The Chinese-built Mombasa-Nairobi railway makes its inaugural ride, replacing a hundred-year old system famous for the lions which once terrorized its workers. Matthew Larotonda reports.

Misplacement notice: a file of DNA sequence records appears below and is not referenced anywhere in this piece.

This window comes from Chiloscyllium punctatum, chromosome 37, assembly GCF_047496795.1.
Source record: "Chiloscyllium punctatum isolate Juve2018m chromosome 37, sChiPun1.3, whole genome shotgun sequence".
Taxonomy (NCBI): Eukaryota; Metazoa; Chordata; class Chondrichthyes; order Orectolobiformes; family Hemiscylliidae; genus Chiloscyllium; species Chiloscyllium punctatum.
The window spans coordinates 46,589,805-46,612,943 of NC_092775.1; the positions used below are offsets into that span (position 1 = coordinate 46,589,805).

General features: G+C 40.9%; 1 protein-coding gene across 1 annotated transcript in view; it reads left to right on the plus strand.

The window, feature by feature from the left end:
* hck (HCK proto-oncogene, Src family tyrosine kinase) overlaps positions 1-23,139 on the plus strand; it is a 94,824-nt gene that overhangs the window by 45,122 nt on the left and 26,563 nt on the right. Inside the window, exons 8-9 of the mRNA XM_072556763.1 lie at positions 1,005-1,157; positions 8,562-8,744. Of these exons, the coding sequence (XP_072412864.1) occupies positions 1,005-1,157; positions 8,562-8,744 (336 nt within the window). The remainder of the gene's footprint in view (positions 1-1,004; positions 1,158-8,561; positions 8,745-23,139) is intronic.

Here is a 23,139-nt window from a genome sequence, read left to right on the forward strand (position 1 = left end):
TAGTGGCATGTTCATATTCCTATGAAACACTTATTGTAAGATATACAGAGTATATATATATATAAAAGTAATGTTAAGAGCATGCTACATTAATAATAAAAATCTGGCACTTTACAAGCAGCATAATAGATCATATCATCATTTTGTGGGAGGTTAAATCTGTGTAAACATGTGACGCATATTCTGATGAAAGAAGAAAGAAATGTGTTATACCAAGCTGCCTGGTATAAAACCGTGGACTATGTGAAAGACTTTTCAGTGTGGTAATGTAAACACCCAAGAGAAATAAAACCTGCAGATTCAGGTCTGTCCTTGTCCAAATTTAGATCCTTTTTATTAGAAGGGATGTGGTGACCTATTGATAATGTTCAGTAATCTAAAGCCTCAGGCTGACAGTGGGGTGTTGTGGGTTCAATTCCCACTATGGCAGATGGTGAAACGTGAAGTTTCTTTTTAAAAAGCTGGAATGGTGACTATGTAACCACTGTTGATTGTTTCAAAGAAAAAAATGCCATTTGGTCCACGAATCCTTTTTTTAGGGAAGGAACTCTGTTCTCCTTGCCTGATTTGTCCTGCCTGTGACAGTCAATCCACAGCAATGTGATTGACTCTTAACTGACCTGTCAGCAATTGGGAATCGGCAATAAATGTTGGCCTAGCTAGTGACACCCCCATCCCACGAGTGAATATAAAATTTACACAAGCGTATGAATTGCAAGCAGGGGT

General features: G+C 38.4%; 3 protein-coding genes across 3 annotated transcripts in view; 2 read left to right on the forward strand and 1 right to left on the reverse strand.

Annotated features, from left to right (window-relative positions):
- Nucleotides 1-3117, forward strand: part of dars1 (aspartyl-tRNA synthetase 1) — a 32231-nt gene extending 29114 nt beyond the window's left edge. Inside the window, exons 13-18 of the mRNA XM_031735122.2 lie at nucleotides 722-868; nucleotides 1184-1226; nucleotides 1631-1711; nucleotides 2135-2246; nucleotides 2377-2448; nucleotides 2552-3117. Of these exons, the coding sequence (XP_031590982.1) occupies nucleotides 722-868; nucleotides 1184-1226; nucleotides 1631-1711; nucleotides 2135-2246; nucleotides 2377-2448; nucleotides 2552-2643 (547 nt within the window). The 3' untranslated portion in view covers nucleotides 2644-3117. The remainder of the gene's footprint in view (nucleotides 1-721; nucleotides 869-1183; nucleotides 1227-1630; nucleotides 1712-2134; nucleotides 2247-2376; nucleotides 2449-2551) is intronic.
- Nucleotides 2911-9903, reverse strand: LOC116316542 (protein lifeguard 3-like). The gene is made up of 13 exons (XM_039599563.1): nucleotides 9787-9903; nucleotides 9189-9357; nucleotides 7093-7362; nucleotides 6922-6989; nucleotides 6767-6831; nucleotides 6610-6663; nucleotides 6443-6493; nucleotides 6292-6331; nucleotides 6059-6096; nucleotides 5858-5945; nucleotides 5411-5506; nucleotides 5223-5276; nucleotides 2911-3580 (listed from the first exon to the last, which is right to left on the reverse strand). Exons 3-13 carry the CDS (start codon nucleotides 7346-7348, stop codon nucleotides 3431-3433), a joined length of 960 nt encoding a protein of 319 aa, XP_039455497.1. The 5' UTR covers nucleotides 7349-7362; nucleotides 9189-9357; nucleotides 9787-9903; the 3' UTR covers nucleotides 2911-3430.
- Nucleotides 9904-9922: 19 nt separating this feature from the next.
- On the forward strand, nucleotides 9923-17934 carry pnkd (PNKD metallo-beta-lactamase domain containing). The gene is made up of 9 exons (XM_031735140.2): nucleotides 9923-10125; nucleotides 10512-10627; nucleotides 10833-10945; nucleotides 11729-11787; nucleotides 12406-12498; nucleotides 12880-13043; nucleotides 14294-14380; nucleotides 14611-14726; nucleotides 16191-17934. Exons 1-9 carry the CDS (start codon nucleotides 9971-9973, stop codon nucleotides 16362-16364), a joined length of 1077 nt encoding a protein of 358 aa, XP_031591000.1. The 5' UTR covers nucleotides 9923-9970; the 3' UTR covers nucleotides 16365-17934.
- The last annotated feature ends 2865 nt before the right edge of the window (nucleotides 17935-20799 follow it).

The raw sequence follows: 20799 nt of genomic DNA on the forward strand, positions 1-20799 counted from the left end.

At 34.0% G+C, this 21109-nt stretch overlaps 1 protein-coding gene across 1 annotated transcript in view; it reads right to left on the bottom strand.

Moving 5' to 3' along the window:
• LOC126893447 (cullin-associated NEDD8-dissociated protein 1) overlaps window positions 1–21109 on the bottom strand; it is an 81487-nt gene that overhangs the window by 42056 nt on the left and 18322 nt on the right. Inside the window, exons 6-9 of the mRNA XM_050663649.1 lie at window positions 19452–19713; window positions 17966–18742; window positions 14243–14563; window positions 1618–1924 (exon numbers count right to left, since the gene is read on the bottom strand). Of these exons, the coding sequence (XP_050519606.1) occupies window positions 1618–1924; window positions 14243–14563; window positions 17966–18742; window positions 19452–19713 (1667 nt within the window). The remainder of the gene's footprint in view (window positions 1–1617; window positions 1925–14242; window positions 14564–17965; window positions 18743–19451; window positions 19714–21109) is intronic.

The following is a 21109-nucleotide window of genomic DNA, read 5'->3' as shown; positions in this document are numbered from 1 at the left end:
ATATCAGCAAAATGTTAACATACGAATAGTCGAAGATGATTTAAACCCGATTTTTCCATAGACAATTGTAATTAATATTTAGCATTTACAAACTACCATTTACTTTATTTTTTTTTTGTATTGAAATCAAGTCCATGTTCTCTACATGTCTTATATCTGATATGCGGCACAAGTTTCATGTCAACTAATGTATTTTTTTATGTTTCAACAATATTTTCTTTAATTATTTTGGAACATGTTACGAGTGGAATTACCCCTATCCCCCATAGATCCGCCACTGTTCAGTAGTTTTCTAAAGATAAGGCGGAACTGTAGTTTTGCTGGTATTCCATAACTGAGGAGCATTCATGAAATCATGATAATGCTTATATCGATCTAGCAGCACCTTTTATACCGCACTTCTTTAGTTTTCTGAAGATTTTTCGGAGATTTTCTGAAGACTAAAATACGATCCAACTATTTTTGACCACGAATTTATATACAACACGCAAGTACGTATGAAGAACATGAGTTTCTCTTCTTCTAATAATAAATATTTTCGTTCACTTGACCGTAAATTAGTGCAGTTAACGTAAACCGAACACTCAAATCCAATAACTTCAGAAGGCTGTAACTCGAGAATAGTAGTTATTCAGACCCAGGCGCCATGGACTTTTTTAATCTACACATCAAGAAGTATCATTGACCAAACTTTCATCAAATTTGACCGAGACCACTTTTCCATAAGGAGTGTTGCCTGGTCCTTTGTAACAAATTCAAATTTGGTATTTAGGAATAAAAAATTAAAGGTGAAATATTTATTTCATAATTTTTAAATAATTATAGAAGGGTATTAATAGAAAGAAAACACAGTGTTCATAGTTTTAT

Kenya celebrating the debut of a brand new $3.2 billion rail line almost entirely funded by China. A new era for both countries, as China expands a multi-billion dollar series of projects aimed at upgrading trade routes through Eurasia and Africa. SOUNDBITE (English) NEIL WILSON, SENIOR MARKET ANALYST, ETX CAPITAL, SAYING: "I think the railway in Africa, in Kenya, is a fantastic example of how China is is starting to take control of global trade as we see the U.S. take a step back with Donald Trump." The new system replaces a notorious rail line nicknamed the "Lunatic Express". Decaying at over a hundred years old, thousands are thought to have died in its construction during British colonial rule. But it did become an economic lifeline for Kenya. And the new railway is hoped to push it much further. SOUNDBITE (English) REUTERS REPORTER, DUNCAN MIRIRI, SAYING: "The reason why this line has been built is that the government believes modern transport systems are essential for economic growth, helping to lower the cost of moving goods and even people. It also helps the cheaper tariffs will help attract new industries as investors look to take advantage." President Kenyatta intervened frequently to smooth out bureaucratic hurdles during development. The Freedom Express, named for Kenya's independence day, June 1st, was completed over two years ahead of schedule. SOUNDBITE (English) REUTERS REPORTER, DUNCAN MIRIRI, SAYING: "The Mombasa - Nairobi line is just the first phase and it is 470 kilometres. There are plans to extend it to the near Russia before taking it to the border town of Uganda Malaba, Uganda will then construct another line to Kampala before moving on to Rwanda and Burundi." The new system is also a political flashpoint. Opposition parties have accused President Kenyatta's ruling party of inflating its cost and misappropriating funds. A common allegation in a country where government corruption is widespread.